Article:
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I have a small data set (about 120 rows) with a large number of features (about 600). I'm attempting to train a linear support vector machine and using the following approach:

1) Apply recursive feature elimination with 10-fold cross-validation to reduce the number of features 2) Fit the SVM on the reduced feature space and test with 10-fold cross-validation again.

I'm slightly concerned because the outputs of these steps seem somewhat unstable. Step 1) can produce an "optimal" feature space with anywhere from 6 to 300 features, and seems to produce the best CV scores when it settles on a feature space with about 100 features. The variation is due to the random partitions of the training data during cross-validation, of course.

The best CV scores are in the neighborhood of 0.9, and the worst around 0.6-0.7.

I have read a fair bit about over-fitting during the model selection step, eg http://jmlr.org/papers/v11/cawley10a.html

My question is, should I be concerned? Can I safely accept the better models, or am I subtly overfitting to my dataset? All of the research I've read suggests that overfitting during model selection is attributable to hyperparameter tuning, but I am not tuning anything here. Yet, I feel like the feature selection step may have a similar effect.

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Feature selection on 120 data points with 600 features does seem like a regime where concerns about overfitting the validation set could be justified. Because you're doing nested cross validation, you can compare the validation set error to the test set error over iterations of feature selection, similar to the paper you mentioned. This could give a hint about how concerned you should be.

All of the research I've read suggests that overfitting during model selection is attributable to hyperparameter tuning, but I am not tuning anything here. Yet, I feel like the feature selection step may have a similar effect.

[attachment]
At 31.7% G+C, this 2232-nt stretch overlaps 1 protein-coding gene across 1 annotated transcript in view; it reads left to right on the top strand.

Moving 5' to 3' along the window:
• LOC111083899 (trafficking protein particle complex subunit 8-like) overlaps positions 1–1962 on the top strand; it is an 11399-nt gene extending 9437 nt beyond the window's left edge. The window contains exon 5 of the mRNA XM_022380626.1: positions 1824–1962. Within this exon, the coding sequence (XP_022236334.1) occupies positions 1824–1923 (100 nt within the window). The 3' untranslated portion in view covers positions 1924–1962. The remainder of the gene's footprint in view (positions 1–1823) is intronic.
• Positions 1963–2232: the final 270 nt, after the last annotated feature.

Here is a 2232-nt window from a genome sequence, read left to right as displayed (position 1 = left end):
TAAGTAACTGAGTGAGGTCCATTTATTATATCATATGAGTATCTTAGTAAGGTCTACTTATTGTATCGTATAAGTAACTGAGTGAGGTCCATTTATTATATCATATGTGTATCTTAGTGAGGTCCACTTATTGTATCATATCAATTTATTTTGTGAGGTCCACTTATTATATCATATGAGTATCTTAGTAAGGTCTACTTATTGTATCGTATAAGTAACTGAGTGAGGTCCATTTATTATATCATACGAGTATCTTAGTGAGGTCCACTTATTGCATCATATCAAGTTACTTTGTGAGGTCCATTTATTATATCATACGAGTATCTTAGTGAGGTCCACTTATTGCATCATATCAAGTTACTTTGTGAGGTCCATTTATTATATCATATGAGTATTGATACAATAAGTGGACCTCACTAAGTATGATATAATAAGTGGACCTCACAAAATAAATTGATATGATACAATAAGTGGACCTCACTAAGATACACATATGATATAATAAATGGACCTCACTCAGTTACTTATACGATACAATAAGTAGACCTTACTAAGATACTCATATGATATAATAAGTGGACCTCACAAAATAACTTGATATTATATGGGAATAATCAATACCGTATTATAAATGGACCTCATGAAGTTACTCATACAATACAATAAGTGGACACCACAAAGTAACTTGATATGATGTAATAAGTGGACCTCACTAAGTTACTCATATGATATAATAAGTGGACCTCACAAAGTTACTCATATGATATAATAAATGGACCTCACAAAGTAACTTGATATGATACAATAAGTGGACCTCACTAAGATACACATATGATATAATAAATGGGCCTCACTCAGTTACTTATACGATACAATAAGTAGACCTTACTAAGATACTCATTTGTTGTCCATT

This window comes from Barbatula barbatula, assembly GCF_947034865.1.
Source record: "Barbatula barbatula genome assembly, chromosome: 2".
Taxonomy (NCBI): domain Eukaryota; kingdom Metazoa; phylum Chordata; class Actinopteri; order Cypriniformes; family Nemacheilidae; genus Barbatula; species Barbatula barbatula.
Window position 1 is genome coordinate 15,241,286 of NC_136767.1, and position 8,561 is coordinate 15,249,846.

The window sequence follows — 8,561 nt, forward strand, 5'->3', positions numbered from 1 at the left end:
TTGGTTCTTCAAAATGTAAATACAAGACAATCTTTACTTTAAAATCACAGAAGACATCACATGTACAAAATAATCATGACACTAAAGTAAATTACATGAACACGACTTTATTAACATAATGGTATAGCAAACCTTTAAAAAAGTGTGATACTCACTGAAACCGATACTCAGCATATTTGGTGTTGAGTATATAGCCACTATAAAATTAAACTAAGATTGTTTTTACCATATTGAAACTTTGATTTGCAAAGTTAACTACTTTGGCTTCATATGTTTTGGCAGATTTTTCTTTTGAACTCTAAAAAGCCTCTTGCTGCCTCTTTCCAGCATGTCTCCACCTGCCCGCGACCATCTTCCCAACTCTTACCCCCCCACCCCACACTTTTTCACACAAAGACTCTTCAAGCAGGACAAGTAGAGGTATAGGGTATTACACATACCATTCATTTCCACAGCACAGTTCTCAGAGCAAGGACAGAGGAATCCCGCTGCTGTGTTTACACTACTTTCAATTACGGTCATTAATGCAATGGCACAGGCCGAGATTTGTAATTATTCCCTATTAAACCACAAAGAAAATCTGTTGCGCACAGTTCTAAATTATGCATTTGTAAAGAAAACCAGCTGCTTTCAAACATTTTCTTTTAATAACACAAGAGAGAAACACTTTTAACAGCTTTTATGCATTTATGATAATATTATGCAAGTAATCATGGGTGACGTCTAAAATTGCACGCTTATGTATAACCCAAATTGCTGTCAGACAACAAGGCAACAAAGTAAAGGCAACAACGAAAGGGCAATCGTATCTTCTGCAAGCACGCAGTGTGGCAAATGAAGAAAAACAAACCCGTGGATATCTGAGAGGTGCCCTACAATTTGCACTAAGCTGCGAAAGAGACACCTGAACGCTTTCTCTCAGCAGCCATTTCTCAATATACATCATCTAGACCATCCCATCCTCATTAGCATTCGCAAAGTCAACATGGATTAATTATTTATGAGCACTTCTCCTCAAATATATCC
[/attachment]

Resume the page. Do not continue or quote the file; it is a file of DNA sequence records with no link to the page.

Feature selection (as you're implementing it) is a model selection procedure, just like tuning other hyperparameters on the validation set. So, the concerns are identical. You could think of the included features as hyperparameters, e.g. a vector $s$ where $s_i = 1$ if feature $i$ is included, otherwise $0$. The issue is not that hyperparameters are tuned per se. It's that choices about the model are made from a large set of possibilities, by optimizing performance on a small set of data (the validation set, in this case).

As an alternative to recursive feature elimination / wrapper-based feature selection, you might consider an approach that incorporates feature selection directly into the base learning algorithm. For example, $\ell_1$ regularized logistic regression gives sparse weights. During learning, many weights are driven to zero, corresponding to non-selected features. Model selection (e.g. using cross validation) then consists of setting only a single hyperparameter: the penalty strength, which determines the number of selected features. This reduces the risk of overfitting the validation set, and is also less greedy than stepwise feature selection (greedy strategies are more prone to suboptimal choices). Along similar lines, check out Cawley & Talbot (2014) for a nice discussion of the underlying issues. They do feature selection for SVMs using automatic relevance determination (ARD) kernels, and reduce overfitting during model selection by tuning kernel parameters as part of the base learning procedure.

Cawley and Talbot (2014). Kernel learning at the first level of inference.

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